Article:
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Spotlight: Mutual funds vs. ETFs: What you should know about these investments

Understanding the key differences between mutual funds and exchange-traded funds
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Looking to invest in mutual funds or exchange-traded funds (ETFs)? If so, there are some fundamental differences between the two that you should know before you start. With benefits and risks to both, here’s the scoop on mutual funds and ETFs.

What is a mutual fund anyway?

A mutual fund is an investment vehicle that pools your money together with money from other investors with similar objectives for the purpose of investing in different types of securities. Mutual funds are handled by professional money managers, who invest with the goal of earning a return for the pool.

And exchange-traded funds, or ETFs?

ETFs are funds that are made up of a basket of securities like stocks, bonds and other assets. ETFs trade like a stock and can be bought or sold during normal trading hours. This freedom to buy and sell is called intra-day trading.

Both mutual funds and ETFs are diversified investments, meaning as an investor, you can buy a basket of securities that are balanced to meet your overall investment objectives and risk thresh old, making them lower risk investments.

How do mutual funds and ETFs differ? How does this help your investment opportunity?

Mutual funds and ETFs are different in a number of ways. However, the biggest distinction is that mutual funds trade only at the end of the day whereas ETFs have the freedom and benefit of intra​​​​​​​-day trading.

Because mutual funds price once a day at their net asset value or NAV (the value of the underlying securities), you have limited control over the timing when you can trade the investment if stocks rise or fall – you get what you get at the end of the trading day. On the other hand, ETFs have the benefit of being moved during trading hours, creating an opportunity to take advantage of price fluctuations.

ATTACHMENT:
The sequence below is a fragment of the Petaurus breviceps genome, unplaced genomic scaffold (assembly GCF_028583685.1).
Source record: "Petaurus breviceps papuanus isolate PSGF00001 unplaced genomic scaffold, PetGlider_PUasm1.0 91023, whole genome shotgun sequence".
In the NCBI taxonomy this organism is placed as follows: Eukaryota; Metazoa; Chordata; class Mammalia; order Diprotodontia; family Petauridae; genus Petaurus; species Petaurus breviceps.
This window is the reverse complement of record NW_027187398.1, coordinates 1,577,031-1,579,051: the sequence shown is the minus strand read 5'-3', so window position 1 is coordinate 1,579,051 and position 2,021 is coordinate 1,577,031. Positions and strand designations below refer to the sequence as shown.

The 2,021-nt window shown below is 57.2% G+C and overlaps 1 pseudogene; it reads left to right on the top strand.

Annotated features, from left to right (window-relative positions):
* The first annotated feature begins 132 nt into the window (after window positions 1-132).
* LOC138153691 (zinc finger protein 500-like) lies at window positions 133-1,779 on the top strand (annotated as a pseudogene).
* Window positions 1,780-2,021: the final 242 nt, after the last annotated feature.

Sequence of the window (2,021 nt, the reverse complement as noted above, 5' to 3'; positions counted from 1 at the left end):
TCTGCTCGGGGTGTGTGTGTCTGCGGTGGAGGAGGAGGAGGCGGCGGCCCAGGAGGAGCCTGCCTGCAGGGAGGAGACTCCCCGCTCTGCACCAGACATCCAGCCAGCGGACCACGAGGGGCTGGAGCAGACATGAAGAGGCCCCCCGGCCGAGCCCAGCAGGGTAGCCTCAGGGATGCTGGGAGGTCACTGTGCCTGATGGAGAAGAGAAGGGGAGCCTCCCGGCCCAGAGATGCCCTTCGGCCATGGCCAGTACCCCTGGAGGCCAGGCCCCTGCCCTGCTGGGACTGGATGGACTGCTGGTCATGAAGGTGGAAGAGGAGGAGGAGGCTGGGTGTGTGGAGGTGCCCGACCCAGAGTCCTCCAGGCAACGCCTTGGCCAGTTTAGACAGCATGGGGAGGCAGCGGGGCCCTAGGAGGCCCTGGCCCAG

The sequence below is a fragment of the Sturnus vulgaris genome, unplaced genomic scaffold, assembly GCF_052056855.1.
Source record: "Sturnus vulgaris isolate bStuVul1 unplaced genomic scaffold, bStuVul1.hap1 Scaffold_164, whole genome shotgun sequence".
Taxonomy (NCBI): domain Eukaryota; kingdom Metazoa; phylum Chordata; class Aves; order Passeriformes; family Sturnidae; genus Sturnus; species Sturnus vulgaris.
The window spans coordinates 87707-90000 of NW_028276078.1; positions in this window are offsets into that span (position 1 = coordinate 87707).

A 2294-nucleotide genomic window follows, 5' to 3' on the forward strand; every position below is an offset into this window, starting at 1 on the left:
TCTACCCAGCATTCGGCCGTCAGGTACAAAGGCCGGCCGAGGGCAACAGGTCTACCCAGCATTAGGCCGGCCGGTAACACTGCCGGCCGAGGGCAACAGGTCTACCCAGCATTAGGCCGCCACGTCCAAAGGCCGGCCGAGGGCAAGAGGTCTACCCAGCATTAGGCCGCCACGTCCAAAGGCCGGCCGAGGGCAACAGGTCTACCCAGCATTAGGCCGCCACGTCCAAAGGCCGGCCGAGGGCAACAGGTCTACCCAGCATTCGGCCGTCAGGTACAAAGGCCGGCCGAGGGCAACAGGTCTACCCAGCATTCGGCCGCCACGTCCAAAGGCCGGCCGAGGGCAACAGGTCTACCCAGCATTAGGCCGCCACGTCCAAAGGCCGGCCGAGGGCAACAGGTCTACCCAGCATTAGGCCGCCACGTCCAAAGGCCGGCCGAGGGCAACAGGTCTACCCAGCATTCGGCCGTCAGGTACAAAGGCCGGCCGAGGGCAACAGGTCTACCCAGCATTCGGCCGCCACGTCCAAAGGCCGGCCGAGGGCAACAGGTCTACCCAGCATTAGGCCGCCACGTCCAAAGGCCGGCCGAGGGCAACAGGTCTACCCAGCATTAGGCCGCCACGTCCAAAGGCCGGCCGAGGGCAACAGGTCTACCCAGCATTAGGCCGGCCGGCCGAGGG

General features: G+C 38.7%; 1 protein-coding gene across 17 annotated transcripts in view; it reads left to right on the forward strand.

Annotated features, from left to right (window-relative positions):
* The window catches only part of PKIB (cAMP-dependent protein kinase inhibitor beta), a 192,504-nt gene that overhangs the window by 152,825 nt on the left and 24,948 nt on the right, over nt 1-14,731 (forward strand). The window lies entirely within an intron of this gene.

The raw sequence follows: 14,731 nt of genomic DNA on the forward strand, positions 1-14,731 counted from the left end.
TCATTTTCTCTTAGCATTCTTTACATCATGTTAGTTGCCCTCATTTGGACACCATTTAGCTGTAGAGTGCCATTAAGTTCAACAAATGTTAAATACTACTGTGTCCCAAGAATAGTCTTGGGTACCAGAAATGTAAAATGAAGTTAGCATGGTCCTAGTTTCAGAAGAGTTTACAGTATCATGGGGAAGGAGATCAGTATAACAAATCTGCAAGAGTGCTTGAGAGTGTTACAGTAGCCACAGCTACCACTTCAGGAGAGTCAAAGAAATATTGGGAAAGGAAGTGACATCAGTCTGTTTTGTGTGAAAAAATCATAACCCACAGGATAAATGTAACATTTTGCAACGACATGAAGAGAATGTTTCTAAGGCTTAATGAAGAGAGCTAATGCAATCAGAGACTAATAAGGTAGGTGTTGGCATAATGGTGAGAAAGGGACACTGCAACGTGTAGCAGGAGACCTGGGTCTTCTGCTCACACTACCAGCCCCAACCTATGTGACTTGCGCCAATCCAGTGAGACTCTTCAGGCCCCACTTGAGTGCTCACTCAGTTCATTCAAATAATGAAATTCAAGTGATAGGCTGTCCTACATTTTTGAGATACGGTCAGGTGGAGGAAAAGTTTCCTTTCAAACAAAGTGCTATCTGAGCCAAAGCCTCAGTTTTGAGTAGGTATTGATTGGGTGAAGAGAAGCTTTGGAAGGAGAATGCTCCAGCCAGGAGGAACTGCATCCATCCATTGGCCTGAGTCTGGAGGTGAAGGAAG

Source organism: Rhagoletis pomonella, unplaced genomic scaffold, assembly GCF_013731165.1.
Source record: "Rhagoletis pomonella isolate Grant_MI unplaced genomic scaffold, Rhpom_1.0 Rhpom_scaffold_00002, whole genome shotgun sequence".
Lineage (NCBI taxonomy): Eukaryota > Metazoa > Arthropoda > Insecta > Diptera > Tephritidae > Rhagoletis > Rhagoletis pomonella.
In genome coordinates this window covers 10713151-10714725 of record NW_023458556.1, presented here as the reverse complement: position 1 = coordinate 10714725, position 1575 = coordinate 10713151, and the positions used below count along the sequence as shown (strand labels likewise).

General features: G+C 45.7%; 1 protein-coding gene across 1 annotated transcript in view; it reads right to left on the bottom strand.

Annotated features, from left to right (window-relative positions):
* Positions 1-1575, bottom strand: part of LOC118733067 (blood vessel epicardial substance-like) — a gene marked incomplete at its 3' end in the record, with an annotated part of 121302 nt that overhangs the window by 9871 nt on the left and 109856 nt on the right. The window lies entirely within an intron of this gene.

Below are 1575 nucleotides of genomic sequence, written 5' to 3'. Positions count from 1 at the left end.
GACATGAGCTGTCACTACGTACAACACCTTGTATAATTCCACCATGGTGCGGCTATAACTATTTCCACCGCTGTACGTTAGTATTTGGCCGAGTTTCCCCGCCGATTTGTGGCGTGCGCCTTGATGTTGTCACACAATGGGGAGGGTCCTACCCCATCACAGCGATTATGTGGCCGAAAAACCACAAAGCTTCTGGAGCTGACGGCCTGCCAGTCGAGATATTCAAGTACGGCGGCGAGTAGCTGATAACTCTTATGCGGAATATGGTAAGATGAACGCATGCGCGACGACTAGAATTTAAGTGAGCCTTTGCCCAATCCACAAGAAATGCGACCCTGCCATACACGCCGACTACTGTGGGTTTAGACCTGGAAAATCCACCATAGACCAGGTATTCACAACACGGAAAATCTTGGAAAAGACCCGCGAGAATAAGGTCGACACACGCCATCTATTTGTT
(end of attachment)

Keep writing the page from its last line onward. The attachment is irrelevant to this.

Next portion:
Another important difference and benefit of ETFs​​​​​​​ is they’re index-linked, which results in a lower expense ratio than mutual funds. The expense ratio reflects the costs associated with fund management. Most mutual funds aren’t index-linked and therefore actively managed, requiring analytics, research, etc., by money managers that account for a higher operational cost. However, this might just be a small price to pay to for help with your investment portfolio.

There’s always the question of risk.

Like any investment, mutual funds and ETFs​​​​​​​ carry risk and reward potential. The value of mutual funds ebb and flow with the price of the securities in the fund while carrying management fees that can impact your returns. And index-linked ETFs are at the mercy of a fluid stock market. That’s why it’s important to establish what your comfort level with risk is before you begin and speak to a wealth advisor to ensure you understand all the realities.

How do I get started?

Mutual funds and ETFs​​​​​​​ can streamline the process of building a diversified portfolio. And there are many types of mutual funds and ETFs​​​​​​​ to invest in — from money market funds, fixed income funds, equity funds, and balanced funds to currency funds, real estate funds, commodity funds and speciality funds.

For new investors, this can all seem complex and even a bit intimidating. That’s why it’s best to sit down with a Northern wealth advisor to ask any questions, and explore what type of investmen​​​​​​​ts best suit your goals.

This Content is made possible by our Sponsor; it is not written by and does not necessarily reflect the views of the editorial staff.



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